Northern Iraq was once home to large communities of Christians, Yazidis, and other minorities. Many of them have fled their homes or fled their country altogether in the face of violence and threats of violence. We are committed to helping create the conditions for those communities to return safely to their ancestral lands. Under the President's leadership, we've already channeled tens of millions of dollars to the region; however, we know the need is far greater, and we must do more to meet the urgent needs of these endangered communities. On the Vice President's request, I will soon return to Iraq to meet with leaders of some of these suffering communities. I will then report back with a plan of action to accelerate aid to those in greatest need. This is a top priority for the Administration, and I know it's a top priority for many members of this committee.

The crises that we face, like persecution and threat of famine, are not limited to far off corners of the land. A deep crisis is unfolding at this moment just hundreds of miles from our own borders. Our Fiscal Year ‘19 budget request includes funding for democracy and governance programs in Venezuela that support civil society, human rights organizations, and the free flow of information. Our focus on Venezuela is more than warranted. The situation there is worsening by the week, and its effects are impacting the entire region. At the Summit of the Americas in Peru, I heard stories suggesting that the effects of the flight of Venezuelans are now being felt as far north as the Caribbean. Last month, we announced an additional $18.5 million in bilateral funding to Columbia to provide Venezuelans temporarily residing there with urgently needed services, like school feeding programs, mobile health services, and other logistical support, and we know the needs are continuing to grow.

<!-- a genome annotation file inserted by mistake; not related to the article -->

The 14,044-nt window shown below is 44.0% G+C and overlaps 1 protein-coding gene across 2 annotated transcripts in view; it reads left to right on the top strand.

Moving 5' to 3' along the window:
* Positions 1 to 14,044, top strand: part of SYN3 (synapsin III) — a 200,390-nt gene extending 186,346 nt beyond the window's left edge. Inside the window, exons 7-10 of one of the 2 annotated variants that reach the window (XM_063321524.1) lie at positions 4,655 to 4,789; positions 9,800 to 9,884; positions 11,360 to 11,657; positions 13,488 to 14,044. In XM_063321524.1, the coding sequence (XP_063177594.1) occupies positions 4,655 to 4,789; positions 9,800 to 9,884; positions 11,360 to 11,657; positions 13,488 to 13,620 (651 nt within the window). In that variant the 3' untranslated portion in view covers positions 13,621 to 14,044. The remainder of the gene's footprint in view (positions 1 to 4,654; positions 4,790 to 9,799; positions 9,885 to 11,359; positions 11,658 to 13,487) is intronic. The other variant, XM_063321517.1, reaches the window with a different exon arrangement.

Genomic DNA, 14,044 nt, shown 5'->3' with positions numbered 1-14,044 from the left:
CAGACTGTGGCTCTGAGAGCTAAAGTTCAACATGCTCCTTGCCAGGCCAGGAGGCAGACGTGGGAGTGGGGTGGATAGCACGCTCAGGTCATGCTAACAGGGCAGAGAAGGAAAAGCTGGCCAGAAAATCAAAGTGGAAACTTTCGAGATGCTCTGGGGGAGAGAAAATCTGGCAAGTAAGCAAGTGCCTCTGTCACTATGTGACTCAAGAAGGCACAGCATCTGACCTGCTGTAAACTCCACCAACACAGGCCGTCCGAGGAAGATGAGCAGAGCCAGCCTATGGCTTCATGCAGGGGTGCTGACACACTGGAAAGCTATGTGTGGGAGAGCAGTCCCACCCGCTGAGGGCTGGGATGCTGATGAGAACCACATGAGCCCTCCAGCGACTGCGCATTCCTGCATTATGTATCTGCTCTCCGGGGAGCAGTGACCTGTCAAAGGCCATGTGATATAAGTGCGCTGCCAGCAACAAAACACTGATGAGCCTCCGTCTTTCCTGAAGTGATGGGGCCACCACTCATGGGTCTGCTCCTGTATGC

In the midst of all this, USAID is working hard to apply the lessons we have learned from our past experiences. As many of you are aware, we have encountered challenges with the Global Health Supply Chain contract, which was awarded just before I joined USAID. Since my earliest days at the Agency, we have monitored performance of the contract to ensure that our implementing partners meet the standards and requirements that are set forth in that award. I know my team has briefed your staff on the project, and we pledge to keep you informed.

I'm also committed to raising standards of accountability and apply lessons learned across the board, even hard ones. To that end, we have made a concerted effort to address all the audits from GAO and the Office of the Inspector General. Just six months ago, we had almost 100 backlogged recommendations. I then set an ambitious goal of closing all of them within six months, and I'm proud to say that we achieved that goal before the end of May. We are fully committed to staying on track with these audits going forward, and we've put in place a number of procedures to help accomplish that goal. We're creating a stronger audit function within our Office of the CFO to ensure that everyone involved has the support they need. We're also instituting Agency-wide training and performance metrics for our leaders.

Finally, I would like to say a brief word on recent published reports of sexual abuse and misconduct by international aid workers. Needless to say, like you, I am deeply troubled by these allegations. Such sexual exploitation and misconduct violates everything that we stand for as an Agency. I have met with partner organizations, and I have made it absolutely clear that USAID will not tolerate sexual harassment or misconduct of any kind.

We have distributed to your offices, and released publicly in the last 24 hours, a summary of the aggressive actions that we have taken so far, but please know that this is an issue I'm personally tracking and will stay on top of. Again, I've made clear to our partners and fellow donors that we will do whatever it takes to uphold our values in the workplace and through our programs.

Thank you, again, and Mr. Chairman. I welcome this opportunity and welcome your questions.

*Footnote: Near-famines continue to threaten Nigeria, Yemen, South Sudan, and Somalia. 

Last updated: June 20, 2018